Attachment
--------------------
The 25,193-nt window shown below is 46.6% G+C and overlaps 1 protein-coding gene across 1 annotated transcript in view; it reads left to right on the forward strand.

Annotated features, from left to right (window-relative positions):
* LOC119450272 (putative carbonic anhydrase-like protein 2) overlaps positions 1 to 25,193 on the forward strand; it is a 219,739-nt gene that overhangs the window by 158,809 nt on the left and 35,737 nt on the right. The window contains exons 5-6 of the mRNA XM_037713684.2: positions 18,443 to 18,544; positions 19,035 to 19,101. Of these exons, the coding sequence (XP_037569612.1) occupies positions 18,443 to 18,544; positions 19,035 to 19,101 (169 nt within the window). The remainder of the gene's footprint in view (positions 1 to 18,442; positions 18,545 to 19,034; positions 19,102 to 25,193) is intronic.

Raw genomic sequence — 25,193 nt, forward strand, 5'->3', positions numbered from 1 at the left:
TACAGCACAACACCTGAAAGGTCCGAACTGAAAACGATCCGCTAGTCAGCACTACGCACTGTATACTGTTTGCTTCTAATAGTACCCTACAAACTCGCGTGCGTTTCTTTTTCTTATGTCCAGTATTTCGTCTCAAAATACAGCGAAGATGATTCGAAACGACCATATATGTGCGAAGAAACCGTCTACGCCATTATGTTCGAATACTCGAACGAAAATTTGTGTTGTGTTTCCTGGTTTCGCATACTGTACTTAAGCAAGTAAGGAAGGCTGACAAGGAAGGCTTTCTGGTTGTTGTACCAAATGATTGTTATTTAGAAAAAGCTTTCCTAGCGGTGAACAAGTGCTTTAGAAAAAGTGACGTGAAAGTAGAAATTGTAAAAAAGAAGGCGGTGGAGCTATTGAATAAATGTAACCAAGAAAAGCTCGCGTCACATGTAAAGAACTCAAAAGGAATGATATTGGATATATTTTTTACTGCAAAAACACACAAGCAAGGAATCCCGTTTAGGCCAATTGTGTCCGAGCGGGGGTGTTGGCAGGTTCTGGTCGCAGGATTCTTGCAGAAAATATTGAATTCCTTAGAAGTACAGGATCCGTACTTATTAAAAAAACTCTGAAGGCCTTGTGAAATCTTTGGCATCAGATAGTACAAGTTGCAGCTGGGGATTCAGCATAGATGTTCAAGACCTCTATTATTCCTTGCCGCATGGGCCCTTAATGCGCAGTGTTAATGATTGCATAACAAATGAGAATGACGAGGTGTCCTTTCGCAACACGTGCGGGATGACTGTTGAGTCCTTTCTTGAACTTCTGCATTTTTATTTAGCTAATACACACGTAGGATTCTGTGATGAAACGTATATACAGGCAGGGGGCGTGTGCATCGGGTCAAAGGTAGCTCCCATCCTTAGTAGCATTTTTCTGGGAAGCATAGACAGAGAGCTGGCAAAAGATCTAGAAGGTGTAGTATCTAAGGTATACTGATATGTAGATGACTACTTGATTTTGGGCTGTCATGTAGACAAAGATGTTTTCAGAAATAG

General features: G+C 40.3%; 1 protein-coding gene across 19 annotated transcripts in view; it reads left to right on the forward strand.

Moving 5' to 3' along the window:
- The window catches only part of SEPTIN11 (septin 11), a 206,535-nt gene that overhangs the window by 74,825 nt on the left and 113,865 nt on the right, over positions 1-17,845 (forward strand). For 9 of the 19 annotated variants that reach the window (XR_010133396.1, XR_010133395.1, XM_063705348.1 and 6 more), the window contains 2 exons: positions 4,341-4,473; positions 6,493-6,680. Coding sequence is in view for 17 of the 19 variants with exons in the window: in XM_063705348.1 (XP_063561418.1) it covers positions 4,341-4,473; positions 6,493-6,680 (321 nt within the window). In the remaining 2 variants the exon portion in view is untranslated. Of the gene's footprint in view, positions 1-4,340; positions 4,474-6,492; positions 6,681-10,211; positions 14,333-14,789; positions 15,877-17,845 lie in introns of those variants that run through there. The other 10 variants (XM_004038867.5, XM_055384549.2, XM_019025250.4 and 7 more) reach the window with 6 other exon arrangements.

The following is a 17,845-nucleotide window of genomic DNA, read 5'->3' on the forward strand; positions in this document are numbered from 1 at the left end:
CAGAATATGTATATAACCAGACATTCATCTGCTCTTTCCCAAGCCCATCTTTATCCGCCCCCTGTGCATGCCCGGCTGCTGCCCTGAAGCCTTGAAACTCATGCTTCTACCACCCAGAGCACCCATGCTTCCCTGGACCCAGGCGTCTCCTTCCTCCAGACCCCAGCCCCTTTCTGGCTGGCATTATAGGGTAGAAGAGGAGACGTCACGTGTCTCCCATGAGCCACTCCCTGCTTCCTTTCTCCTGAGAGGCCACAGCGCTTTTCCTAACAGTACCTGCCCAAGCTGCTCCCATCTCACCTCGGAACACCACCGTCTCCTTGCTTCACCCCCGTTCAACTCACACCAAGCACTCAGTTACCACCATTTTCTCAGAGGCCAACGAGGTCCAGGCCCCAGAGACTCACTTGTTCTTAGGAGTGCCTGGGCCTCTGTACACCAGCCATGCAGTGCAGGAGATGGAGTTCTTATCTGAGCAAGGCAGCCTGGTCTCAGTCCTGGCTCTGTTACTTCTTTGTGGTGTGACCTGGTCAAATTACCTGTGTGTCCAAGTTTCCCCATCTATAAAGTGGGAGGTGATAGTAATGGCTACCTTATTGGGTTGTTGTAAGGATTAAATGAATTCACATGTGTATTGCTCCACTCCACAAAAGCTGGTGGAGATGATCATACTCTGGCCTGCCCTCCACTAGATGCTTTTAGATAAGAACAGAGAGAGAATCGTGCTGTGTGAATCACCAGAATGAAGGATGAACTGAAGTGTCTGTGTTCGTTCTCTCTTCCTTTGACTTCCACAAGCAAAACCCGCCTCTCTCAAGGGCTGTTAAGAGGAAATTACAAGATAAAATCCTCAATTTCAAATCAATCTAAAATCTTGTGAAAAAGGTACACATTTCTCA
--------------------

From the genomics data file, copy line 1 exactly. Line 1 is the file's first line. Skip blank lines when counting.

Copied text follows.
The 25,193-nt window shown below is 46.6% G+C and overlaps 1 protein-coding gene across 1 annotated transcript in view; it reads left to right on the forward strand.